Destroying the Shrines of Unbelievers: The Challenge of Iconoclasm to the International Framework for the Protection of Cultural Property

AuthorMajor Kevin D. Kornegay
On the basis of consultations between the religious leaders of the Islamic
Emirate of Afghanistan, religious judgments of the ulema and rulings of
the Supreme Court of the Islamic Emirate of Afghanistan, all statues and
non-Islamic shrines located in different parts of the Islamic Emirate of
Afghanistan must be destroyed. These statues have been and remain
shrines of unbelievers and these unbelievers continue to worship and
respect them. God Almighty is the only real shrine and all fake idols must
be destroyed.1
I. Introduction
On March 4, 2001, the New York Times confronted its readers with a
front-page photograph2 of the Taliban’s3 destruction of a pair of colossal
* Judge Advocate, U.S. Army. Presently assigned as Labor and Employment Law
Attorney, Office of The Judge Advocate General, U.S. Army. Ph.D candidate in the
Department of Art, Art History, and Visual Studies, Duke University, Durham, North
Carolina; LL.M., 2014, The Judge Advocate General’s School, U.S. Army,
Charlottesville, Virginia; J.D., 2001, University of North Carolina at Chapel Hill; B.A.,
1998, Duke University, Durham, North Carolina. Previous assignments include Brigade
Judge Advocate, U.S. Army 2d Recruiting Brigade, Redstone Arsenal, Alabama, 2011–
2013; Labor Counselor, U.S. Army Combined Arms Support Command, Fort Lee,
Virginia, 2008–2011; Office of the Staff Judge Advocate, 101st Airborne Division (Air
Assault) Fort Campbell, Kentucky 2005–2008 (Trial Counsel, 2008, Chief, Claims
Division, 2007, Military Augmentee, Iraq Reconstruction Management Office, Baghdad,
Iraq, 2006, Administrative Law Attorney, 2005). This article was submitted in partial
completion of the Master of Laws requirements of the 62nd Judge Advocate Officer
Graduate Course.
1 This quote is taken from a February 26, 2001 edict issued by the Islamic State of
Afghanistan. The edict is transcribed in full in the following sources: LLEWELYN
MORGAN, THE BUDDHAS OF BAMIYAN 15 (2012); Finbarr Barry Flood, Between Cult and
Culture: Bamiyan: Islamic Iconoclasm, and the Museum, 84 ART BULL. 641, 655 (2002).
2 Barry Bearak, Over World Protests, Taliban Are Destroying Ancient Buddhas, N.Y.
TIMES, Mar. 4, 2001, at A1.
3 Literally “the students” in Pashto, the Taliban is a Sunni Islamic fundamentalist group
that ruled Afghanistan from 1996 until 2001, when a U.S.-led NATO invasion toppled
the regime for providing refuge to al-Qaeda and Osama bin Laden. Zachary Laub, The
statues of the Buddha that had watched over Afghanistan’s Bamiyan
Valley since the 6th century A.D.4 In the photograph, smoke and dust
billow and roil from the niche, carved into a sandstone cliff face, in
which the larger of the statues had towered at a height of 53 meters.5 At
a time when Afghanistan was just returning to American and
international public consciousness after a decade of relative indifference,
the deliberate destruction of the Bamiyan Buddhas was, perversely, the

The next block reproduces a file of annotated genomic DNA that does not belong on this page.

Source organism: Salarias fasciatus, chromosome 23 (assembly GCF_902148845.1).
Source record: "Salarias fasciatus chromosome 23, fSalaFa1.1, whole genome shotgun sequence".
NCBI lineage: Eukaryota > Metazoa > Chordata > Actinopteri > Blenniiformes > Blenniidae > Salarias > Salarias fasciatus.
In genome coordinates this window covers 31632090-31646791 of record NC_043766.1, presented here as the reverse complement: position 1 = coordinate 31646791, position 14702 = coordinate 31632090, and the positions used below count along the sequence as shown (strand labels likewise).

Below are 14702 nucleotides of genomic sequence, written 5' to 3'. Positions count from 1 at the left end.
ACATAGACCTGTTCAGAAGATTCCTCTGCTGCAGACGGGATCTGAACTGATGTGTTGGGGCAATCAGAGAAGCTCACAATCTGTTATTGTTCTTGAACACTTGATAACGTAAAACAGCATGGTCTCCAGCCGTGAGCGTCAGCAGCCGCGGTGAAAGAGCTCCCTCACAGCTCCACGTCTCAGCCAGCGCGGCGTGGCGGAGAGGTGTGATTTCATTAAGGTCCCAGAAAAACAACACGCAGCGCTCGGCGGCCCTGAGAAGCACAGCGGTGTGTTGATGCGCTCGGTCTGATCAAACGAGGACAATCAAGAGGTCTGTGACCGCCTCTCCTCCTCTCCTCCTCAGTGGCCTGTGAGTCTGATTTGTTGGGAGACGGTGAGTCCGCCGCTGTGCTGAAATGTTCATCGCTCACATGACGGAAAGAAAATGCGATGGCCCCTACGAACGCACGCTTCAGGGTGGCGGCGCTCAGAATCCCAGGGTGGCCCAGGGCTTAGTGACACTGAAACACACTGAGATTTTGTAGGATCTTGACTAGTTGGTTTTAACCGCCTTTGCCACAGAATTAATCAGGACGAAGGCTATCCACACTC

first time that many people outside the archaeological community
became aware of their existence.6 It was significant that the destruction
of the Buddhas was pictured on the front page of a newspaper with an
international readership. The Taliban ensured that an Al-Jazeera
journalist was on scene to capture the destruction on film.7 The fact that
Afghans were prohibited by the Taliban regime from owning televisions
suggests that they had an international audience in mind.8 Justified as the
enforcement of the religious proscription on idol worship, common to all
three of the Abrahamic religions,9 the destruction of the Bamiyan
Buddhas was also a statement of defiance of the international
community, which had lobbied strenuously for their preservation, as well
as the preservation of pre-Islamic artifacts at other sites in Afghanistan.
4 The dates of the statues’ construction have not been established definitively; however,
there is general agreement that the smaller (and older) of the statues was constructed in
the 6th century AD and that the larger statue was constructed 50 to 100 years later.
MORGAN, supra note 1, 4.
5 53 meters = approximately 174 feet. By comparison, the Statue of Liberty measures
151 feet from its base to the top of its torch and 306 feet from the base of its pedestal to
the top of its torch. Statue Statistics—Statue of Liberty National Monument, NATL PARK
SERV., stli/historyculture/statue-statistics.htm (last visited Oct. 16,
2014). Before their destruction, the Bamiyan Buddhas were the largest standing Buddha
carvings in the world. Id. at 11–13.
6 Although the destruction of the Buddhas was motivated by a desire to destroy their
potential for idolatry, their destruction increased their notoriety and arguably augmented
their cultural significance.
7 MORGAN, supra note 1, at 1.
8 Emma Graham-Harrison, Afghanistan’s Taliban Embrace Power of Video Propaganda,
THE GUARDIAN, June 4, 2014,
afghanistan-taliban-video-propaganda-bowe-bergdahl (noting that in “the days before
2001 . . . , owning a television was a criminal offen[s]e”).
9 “Thou shalt not make unto thee any graven image, or any likeness of anything that is in
heaven above, or that is in the earth beneath or that is in the water under the earth: Thou
shalt not bow down thyself to them, nor serve them: for I the Lord thy God am a jealous
God . . . .” Exodus 20:4–5 (King James); “O ye who believe! Strong drink and games of
chance and idols and divining arrows are only an infamy of Satan's handiwork. Leave it
aside in order that ye may succeed.” Quran 5:90 (Pickthall).

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